"Alena" Trade Paperback Review
Written by James Ferguson
Published by Dark Horse Comics
Written and illustrated by Kim W. Andersson
2012, 136 Pages
Trade paperback released on August 24th, 2016
The rite of passage that is high school can be a horrible experience for just about everyone. Alena has it particularly rough. She's in a new school where everyone hates her. The snobby rich girl is bullying her. She's all alone, except for her friend Josephine. The thing is, Josephine's been dead for a year. If that's the case, how is she doing all these violent things to protect Alena?
Alena tells a tale that's familiar to anyone that went through high school. The title character is a shy girl who most folks can relate to. The one person that seemed to understand her jumped off a bridge a year ago. That's where she veers off from your average high school student. When Alena finally starts to come out of her shell, things get bloody.
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Writer / artist Kim W. Andersson's design for the characters says so much about each of them. Alena's hair is down, constantly covering her eyes. Meanwhile, lacrosse player / bully Philippa has a face that you just want to slap. Josephine is the most visually interesting. She's always in the shadows, clad in beat up clothes. Her hoodie pulled up to cover most of her face. It's like she's literally decomposing before our eyes. She's colored differently as well, always in a grey tone even when the world around her is bright and full of life. I guess that makes sense, given that she's dead, right?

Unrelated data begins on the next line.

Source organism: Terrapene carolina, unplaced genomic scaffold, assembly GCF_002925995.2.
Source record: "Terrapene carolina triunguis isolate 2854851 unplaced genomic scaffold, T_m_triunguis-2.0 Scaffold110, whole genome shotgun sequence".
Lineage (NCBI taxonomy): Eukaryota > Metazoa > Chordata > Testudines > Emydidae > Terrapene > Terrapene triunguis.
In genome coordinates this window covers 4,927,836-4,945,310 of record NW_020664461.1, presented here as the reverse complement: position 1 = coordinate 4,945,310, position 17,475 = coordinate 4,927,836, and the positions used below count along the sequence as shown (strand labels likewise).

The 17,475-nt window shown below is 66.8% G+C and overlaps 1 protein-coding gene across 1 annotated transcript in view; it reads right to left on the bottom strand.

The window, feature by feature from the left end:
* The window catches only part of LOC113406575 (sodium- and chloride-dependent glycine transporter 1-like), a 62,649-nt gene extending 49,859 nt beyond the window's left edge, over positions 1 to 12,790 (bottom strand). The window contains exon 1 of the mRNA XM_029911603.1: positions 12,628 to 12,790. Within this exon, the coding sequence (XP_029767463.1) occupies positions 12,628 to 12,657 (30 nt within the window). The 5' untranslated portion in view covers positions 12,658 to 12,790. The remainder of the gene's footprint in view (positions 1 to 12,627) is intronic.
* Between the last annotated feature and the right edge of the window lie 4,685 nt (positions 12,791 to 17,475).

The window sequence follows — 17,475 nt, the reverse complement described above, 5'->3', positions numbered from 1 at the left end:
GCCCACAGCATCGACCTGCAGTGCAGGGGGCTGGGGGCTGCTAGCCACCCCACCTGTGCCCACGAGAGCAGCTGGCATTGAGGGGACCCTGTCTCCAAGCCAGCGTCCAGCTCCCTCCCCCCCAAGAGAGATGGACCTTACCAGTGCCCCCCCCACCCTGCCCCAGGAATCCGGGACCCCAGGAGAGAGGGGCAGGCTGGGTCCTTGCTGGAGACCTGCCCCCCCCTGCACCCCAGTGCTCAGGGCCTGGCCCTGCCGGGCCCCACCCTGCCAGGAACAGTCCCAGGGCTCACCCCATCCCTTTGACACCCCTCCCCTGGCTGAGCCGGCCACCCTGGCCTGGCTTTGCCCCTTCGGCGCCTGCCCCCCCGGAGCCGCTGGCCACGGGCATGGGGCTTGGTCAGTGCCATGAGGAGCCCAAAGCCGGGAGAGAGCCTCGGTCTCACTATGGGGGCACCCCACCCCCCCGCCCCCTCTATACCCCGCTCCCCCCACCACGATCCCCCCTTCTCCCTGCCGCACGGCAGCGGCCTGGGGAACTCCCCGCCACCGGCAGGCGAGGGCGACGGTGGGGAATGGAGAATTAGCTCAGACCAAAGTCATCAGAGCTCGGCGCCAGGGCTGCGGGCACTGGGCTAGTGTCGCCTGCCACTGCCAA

Andersson's covers for this book are beautiful. The original Swedish version has an almost full-body shot of Alena absolutely covered in blood. For Dark Horse's re-release of the graphic novel, it's a close-up of Alena's face with her eyes hidden within her hair. Blood is splattered all over. It's a simple effect that speaks volumes.
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There's a twist at the end of Alena that works with the story, although it's very predictable. It's one we've seen in a number of movies and books before, none of which I can name because they would immediately give it away. This doesn't cheapen the ending, but it does take away some of its impact. This is somewhat redeemed by the final page, which reframes the story a bit, casting it in a new light depending on how you see it.
Andersson instantly transports you back to high school with Alena, presenting very real characters going through situations that kids experience every day. The added element of a murderous ghost of a best friend is certainly unique, although the twist at the end is something you can see coming from a mile away. Alena is now a feature film and I think it would make an excellent transition to that medium, so I'm definitely curious as to what that translation looks like.